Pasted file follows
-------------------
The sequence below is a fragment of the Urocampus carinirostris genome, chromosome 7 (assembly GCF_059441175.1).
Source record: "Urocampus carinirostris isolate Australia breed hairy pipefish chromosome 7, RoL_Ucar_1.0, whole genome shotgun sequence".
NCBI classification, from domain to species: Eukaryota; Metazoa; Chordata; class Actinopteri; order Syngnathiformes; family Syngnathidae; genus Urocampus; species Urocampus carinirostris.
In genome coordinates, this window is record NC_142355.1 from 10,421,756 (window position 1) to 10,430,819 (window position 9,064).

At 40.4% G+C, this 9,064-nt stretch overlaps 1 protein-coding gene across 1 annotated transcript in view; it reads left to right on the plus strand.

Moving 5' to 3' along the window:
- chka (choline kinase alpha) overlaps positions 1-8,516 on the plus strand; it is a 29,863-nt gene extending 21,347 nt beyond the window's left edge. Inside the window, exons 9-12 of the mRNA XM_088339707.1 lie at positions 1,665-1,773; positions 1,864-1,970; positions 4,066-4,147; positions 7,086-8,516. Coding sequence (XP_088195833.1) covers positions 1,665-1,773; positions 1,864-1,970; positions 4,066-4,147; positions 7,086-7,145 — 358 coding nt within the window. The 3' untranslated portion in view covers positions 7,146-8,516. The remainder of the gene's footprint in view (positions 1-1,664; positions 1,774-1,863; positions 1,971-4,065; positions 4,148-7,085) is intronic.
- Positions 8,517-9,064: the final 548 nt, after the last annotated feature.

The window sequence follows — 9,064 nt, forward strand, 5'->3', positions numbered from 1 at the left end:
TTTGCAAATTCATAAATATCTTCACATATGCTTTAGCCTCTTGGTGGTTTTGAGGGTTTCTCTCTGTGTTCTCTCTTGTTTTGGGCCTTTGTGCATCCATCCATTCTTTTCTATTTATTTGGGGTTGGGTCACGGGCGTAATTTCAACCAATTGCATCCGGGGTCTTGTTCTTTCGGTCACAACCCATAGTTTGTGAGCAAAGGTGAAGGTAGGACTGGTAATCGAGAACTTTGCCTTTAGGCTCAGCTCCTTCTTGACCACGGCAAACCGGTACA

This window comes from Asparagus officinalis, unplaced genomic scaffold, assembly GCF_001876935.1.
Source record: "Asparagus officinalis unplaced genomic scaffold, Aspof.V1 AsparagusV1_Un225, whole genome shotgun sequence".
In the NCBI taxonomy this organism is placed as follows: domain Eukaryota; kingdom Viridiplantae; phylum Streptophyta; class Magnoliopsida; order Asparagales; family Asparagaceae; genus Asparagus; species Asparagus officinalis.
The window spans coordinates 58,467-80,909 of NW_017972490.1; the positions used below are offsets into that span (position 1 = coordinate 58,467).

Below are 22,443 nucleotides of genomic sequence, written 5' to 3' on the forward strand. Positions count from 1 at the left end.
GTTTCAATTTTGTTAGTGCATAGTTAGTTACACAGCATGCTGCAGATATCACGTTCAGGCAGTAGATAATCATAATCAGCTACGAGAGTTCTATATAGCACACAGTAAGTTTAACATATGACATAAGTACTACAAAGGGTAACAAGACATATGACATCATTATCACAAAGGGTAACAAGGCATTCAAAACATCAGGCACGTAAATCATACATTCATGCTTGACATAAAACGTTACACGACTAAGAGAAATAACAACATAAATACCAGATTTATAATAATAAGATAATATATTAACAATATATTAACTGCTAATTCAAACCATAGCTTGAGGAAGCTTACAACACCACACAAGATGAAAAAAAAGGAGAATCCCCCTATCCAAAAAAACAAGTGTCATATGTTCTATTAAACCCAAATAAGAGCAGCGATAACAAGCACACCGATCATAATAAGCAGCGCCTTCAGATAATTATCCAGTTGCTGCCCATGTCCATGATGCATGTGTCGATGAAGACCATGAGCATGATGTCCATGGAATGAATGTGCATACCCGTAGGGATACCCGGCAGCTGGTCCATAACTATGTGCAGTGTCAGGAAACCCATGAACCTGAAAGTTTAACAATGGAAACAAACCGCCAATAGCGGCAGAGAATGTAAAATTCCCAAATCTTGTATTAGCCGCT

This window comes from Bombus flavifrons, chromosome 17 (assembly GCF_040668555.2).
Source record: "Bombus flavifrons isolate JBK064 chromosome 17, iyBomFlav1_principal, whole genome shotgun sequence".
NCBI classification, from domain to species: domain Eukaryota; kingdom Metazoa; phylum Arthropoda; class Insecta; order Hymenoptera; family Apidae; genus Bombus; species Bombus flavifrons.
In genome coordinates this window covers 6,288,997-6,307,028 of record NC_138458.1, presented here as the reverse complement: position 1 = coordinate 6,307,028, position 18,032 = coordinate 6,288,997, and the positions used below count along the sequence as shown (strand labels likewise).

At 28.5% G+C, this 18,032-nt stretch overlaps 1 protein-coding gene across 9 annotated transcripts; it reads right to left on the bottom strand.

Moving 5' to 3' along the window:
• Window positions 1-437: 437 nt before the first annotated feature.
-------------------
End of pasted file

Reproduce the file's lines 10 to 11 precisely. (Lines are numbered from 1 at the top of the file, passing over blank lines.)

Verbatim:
TTTGCAAATTCATAAATATCTTCACATATGCTTTAGCCTCTTGGTGGTTTTGAGGGTTTCTCTCTGTGTTCTCTCTTGTTTTGGGCCTTTGTGCATCCATCCATTCTTTTCTATTTATTTGGGGTTGGGTCACGGGCGTAATTTCAACCAATTGCATCCGGGGTCTTGTTCTTTCGGTCACAACCCATAGTTTGTGAGCAAAGGTGAAGGTAGGACTGGTAATCGAGAACTTTGCCTTTAGGCTCAGCTCCTTCTTGACCACGGCAAACCGGTACA

This window comes from Asparagus officinalis, unplaced genomic scaffold, assembly GCF_001876935.1.